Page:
While much has been written, spoken and hyped about the Cloud and Cloud Computing, the reality is that the Cloud itself is not new. But the growing realisation that the Cloud can be a powerful business tool is new, says DEREK HERSHAW of MWEB.
Anyone who uses social media like Facebook, or flickr to share photographs with friends and family: applications like Skype or Linkedin is already using Cloud Computing.
When you use a service like Facebook or flickr, you don’t think much about how it works or where your photographs are stored. What concerns you is that your photographs are there, when you want to see them, regardless of where you are or whether you choose to access them from your smart phone, your tablet computer, your notebook or your desktop computer.
That’s Cloud computing. It delivers when-you-need-it, where-you-need-it data and applications without the need for any major investment in IT infrastructure and skills.
Simply defined, Cloud computing is a general term for anything that involves delivering hosted applications and services over the Internet.
The name ‚”the Cloud‚” comes from the icon that the IT consultants use in diagrams and flow charts to symbolise the Internet. It is drawn as a fluffy white cloud, probably to symbolise the impression that information appears to float from one computer or one business to another, rather like clouds floating through the sky.
However, there’s nothing fluffy about the Cloud. Its engine rooms are thousands of data centres located all over the world. MWEB operates two of these data centres – one in Johannesburg and another in Cape Town – from where we have delivered a range of hosted services to South African businesses for years. These include email, hosting, storage, back-up and collaboration tools. Additional Cloud services are in the pipeline.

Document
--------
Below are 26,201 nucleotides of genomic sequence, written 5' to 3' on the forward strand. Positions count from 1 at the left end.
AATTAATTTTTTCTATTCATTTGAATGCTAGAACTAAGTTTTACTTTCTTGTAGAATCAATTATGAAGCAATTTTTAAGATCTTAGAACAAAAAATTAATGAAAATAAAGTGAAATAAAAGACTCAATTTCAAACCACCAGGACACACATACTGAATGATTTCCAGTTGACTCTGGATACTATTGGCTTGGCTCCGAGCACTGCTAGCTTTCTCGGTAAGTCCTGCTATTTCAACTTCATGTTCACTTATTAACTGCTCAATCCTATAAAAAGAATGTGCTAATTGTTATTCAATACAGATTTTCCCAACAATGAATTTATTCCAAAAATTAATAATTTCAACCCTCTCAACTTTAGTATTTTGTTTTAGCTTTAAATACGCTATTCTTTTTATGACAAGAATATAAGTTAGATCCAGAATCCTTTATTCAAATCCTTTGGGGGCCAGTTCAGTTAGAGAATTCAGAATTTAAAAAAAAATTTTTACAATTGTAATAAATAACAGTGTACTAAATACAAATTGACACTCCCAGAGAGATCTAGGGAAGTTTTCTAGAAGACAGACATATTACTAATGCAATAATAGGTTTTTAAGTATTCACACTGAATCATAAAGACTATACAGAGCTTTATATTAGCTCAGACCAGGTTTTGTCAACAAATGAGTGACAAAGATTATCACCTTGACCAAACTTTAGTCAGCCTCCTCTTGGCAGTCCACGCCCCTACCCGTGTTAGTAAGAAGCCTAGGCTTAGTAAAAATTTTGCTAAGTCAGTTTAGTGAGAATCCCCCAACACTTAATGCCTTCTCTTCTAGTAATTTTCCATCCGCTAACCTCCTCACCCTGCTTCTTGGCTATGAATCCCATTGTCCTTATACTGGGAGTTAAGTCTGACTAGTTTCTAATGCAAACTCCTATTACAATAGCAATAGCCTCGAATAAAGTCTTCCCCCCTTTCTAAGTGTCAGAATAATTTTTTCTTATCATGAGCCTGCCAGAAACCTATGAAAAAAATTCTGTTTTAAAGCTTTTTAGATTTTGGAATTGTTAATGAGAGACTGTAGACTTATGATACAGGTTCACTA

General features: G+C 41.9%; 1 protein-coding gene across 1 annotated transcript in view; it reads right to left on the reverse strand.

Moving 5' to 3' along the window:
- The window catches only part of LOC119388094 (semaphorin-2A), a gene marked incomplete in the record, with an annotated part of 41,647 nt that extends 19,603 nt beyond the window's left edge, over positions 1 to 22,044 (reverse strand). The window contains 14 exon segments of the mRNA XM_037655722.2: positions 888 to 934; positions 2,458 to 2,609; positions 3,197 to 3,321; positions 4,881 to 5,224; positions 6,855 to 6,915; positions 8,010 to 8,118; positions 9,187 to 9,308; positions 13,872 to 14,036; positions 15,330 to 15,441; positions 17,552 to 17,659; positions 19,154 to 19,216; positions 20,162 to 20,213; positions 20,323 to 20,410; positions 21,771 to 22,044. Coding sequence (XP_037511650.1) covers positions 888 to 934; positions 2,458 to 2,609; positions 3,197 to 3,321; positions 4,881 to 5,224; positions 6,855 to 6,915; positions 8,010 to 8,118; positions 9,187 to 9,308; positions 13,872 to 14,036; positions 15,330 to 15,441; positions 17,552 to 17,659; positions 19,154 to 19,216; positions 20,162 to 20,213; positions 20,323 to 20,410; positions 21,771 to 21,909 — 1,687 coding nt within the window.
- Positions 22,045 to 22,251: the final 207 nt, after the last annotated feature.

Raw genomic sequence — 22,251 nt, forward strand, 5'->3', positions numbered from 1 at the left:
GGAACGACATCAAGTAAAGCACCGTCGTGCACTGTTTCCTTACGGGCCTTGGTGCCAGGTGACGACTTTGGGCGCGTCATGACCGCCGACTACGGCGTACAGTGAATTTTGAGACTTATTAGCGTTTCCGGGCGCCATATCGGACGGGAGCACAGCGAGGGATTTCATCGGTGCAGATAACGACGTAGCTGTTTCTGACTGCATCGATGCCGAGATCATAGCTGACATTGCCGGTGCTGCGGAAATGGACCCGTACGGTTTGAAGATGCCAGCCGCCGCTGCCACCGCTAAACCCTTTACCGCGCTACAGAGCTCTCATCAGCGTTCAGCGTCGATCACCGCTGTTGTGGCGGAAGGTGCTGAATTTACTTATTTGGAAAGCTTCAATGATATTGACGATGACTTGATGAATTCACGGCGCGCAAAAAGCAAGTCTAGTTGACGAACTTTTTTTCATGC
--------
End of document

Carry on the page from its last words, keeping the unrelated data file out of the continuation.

The surge in demand for Cloud services from businesses can be attributed to improved access to uncapped, affordable high-speed Internet, which is absolutely essential for effective Cloud computing: as well as innovations in virtualization and distributed computing.
Internationally, large companies like Google and Amazon already have most of their IT resourced in the Cloud because it reduces the amount of hardware they need to purchase and maintain.
The uptake of Cloud computing among other businesses is also growing rapidly internationally. In a recent independent survey of almost 350 CIOs and IT executives in the United States, which examined current trends on Cloud adoption, 92 percent said that the adoption of Cloud technologies was good for business while 67 percent said Cloud technologies helped to deliver better IT systems for less money.
Uptake of Cloud services has been slower in South Africa, but we are starting to see a marked increase in interest from business of all sizes.
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